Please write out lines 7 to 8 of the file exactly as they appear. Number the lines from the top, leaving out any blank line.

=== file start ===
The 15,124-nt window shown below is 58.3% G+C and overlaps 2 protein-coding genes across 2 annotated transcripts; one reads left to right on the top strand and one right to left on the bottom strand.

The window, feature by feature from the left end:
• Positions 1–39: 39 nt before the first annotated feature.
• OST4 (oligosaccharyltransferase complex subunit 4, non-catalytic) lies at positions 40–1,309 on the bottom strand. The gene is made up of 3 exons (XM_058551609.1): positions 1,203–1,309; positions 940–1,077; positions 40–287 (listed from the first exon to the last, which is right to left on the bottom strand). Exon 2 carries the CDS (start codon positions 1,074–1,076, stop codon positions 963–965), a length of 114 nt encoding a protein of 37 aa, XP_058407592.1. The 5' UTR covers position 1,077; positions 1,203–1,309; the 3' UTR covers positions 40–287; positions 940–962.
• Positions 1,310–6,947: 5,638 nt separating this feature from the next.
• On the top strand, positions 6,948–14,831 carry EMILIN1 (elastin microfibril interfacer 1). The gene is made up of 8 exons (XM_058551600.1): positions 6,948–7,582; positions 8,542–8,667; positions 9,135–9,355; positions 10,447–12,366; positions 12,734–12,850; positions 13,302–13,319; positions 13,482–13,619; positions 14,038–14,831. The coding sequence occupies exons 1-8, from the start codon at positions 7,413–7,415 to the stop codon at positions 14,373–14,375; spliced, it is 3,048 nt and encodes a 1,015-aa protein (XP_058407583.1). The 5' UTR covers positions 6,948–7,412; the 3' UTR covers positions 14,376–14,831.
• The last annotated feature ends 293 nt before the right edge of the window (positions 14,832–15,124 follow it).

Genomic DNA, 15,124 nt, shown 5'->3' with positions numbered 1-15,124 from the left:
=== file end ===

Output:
• The last annotated feature ends 293 nt before the right edge of the window (positions 14,832–15,124 follow it).

Genomic DNA, 15,124 nt, shown 5'->3' with positions numbered 1-15,124 from the left: